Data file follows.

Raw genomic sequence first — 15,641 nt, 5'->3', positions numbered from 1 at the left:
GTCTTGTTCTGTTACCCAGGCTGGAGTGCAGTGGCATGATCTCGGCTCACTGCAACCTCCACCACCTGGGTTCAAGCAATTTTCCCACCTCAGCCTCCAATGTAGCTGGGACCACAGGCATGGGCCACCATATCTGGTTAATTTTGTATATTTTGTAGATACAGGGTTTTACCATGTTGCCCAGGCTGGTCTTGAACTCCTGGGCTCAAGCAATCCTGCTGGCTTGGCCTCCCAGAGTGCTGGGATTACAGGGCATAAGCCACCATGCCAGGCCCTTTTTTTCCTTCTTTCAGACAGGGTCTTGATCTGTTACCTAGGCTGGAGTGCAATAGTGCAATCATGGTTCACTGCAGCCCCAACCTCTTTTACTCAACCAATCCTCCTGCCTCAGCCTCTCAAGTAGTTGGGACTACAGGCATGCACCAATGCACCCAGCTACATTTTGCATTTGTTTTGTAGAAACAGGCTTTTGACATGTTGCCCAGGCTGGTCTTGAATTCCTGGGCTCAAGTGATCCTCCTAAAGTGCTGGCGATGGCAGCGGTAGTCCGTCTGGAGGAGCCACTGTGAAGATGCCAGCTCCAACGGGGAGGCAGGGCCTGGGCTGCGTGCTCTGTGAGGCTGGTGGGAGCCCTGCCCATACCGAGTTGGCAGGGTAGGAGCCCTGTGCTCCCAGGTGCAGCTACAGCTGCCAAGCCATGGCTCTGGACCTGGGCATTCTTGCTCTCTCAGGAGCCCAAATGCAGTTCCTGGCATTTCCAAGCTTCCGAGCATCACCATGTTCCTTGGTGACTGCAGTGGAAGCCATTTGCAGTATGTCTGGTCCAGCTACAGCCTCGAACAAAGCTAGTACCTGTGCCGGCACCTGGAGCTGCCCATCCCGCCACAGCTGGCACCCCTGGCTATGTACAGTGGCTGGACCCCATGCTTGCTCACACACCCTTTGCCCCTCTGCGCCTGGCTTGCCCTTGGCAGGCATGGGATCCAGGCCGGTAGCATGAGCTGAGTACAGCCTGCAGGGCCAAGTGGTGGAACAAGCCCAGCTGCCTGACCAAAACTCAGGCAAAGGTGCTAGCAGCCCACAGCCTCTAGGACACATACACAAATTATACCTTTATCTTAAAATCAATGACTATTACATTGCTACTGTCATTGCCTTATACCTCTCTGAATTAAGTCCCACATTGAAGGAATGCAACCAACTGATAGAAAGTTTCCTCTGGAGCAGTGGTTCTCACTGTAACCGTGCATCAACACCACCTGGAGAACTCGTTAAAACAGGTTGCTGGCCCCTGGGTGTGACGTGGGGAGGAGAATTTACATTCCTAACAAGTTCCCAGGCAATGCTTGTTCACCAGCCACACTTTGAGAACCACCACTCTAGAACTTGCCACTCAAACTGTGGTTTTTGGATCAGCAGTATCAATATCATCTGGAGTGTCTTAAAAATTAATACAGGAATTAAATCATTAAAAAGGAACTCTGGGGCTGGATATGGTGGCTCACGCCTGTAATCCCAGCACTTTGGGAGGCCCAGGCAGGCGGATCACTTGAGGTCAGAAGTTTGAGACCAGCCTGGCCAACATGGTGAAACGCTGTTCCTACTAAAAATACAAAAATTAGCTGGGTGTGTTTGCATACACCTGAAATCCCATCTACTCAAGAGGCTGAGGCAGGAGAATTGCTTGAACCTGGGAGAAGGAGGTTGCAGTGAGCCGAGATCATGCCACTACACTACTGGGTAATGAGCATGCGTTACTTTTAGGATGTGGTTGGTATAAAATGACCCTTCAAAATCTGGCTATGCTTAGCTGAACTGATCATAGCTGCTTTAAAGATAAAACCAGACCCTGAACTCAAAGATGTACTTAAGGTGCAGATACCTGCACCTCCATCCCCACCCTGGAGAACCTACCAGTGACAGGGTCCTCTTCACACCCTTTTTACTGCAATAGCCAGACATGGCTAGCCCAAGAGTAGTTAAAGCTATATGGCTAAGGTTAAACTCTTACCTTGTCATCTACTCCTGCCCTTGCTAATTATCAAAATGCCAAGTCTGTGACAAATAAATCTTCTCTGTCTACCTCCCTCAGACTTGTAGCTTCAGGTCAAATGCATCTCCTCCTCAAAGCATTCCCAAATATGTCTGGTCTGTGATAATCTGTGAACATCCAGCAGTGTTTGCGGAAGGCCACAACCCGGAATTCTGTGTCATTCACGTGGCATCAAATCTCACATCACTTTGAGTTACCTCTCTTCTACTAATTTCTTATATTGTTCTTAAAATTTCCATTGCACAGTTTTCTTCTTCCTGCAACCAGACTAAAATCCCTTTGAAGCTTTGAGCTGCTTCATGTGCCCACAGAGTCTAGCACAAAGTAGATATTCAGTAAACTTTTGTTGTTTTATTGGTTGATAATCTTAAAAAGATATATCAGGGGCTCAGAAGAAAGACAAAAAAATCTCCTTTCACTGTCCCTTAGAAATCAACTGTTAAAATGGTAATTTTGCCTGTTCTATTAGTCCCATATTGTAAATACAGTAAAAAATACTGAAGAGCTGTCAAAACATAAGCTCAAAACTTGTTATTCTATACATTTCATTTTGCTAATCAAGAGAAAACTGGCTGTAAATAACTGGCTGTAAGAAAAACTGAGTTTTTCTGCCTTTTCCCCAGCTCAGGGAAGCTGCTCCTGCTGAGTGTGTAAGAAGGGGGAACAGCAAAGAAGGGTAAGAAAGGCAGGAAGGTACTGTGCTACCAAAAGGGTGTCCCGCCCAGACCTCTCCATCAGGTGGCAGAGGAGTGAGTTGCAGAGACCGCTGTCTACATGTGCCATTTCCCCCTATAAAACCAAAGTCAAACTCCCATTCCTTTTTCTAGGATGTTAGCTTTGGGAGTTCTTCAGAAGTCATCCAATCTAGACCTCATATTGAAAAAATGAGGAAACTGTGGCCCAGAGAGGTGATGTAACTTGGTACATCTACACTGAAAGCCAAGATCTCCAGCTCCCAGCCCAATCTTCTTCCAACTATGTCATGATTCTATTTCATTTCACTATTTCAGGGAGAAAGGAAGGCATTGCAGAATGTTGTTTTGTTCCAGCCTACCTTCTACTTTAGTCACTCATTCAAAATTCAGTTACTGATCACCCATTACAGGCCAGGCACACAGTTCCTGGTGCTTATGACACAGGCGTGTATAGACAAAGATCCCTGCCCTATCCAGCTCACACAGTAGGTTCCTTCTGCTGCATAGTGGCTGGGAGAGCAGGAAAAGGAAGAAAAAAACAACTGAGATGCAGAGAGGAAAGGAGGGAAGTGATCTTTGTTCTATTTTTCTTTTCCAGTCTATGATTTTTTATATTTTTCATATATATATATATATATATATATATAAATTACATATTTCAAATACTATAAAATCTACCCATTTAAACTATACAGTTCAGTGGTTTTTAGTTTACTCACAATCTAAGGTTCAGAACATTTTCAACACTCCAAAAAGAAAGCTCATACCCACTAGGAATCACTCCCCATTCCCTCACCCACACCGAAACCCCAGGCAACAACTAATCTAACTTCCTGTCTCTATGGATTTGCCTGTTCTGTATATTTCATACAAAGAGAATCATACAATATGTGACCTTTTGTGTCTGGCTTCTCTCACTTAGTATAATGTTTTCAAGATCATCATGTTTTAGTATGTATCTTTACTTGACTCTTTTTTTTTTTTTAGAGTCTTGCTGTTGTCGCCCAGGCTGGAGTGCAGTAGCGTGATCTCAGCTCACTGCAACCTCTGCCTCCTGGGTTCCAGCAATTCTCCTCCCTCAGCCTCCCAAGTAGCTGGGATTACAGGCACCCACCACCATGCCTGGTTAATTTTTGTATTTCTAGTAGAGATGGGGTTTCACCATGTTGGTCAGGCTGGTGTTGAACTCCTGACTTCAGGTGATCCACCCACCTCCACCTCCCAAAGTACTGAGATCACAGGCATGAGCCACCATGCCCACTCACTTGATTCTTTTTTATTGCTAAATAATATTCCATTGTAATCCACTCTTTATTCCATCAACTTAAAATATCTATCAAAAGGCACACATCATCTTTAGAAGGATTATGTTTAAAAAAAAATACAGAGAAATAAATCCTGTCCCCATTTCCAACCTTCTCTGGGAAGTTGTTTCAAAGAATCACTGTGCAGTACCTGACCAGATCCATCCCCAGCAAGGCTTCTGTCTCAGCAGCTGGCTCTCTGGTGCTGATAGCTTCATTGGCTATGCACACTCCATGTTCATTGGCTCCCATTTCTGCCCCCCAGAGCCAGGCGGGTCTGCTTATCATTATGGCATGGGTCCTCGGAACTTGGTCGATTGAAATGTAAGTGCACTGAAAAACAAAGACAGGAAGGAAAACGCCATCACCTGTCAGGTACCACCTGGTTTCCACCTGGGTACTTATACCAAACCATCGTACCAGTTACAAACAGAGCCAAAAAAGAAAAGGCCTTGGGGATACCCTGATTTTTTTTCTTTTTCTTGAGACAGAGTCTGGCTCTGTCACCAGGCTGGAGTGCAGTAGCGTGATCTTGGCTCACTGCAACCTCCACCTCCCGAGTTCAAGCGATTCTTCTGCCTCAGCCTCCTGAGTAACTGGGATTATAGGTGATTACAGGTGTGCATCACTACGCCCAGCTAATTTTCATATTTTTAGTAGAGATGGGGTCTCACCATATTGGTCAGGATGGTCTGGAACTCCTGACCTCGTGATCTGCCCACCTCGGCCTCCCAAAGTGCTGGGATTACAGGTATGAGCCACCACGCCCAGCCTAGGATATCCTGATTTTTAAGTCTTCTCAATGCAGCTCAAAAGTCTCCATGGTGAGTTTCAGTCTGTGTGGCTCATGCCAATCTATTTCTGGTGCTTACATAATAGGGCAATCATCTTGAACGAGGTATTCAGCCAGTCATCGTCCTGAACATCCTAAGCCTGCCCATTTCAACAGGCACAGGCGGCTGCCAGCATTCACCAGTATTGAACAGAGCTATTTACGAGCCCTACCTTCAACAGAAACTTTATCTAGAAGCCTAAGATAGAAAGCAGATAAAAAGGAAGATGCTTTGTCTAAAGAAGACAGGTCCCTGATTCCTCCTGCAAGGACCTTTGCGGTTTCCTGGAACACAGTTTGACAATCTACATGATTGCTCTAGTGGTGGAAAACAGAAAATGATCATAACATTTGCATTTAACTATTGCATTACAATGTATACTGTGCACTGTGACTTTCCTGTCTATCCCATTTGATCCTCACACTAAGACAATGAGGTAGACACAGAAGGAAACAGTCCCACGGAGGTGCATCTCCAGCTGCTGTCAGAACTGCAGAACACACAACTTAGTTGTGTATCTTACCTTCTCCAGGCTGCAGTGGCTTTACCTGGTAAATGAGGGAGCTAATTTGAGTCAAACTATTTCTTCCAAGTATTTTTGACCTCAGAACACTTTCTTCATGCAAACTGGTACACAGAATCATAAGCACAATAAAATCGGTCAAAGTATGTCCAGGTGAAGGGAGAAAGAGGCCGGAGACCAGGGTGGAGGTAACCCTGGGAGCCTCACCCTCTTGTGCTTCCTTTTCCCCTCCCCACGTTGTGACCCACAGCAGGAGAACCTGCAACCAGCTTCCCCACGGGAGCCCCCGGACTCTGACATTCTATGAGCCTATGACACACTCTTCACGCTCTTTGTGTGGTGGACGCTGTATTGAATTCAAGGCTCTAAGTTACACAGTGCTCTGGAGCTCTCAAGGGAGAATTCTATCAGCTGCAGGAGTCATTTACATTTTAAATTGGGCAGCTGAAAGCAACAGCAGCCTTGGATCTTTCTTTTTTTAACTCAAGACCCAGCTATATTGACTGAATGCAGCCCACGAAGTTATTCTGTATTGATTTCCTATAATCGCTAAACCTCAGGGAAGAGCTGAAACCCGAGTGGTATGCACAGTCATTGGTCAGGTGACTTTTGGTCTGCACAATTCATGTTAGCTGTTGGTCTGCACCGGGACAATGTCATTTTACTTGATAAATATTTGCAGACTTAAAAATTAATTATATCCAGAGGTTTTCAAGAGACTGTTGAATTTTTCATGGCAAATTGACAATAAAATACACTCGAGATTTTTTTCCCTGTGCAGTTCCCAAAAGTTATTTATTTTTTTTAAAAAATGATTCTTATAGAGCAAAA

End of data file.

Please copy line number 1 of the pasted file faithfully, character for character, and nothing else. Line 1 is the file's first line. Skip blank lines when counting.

Raw genomic sequence first — 15,641 nt, 5'->3', positions numbered from 1 at the left: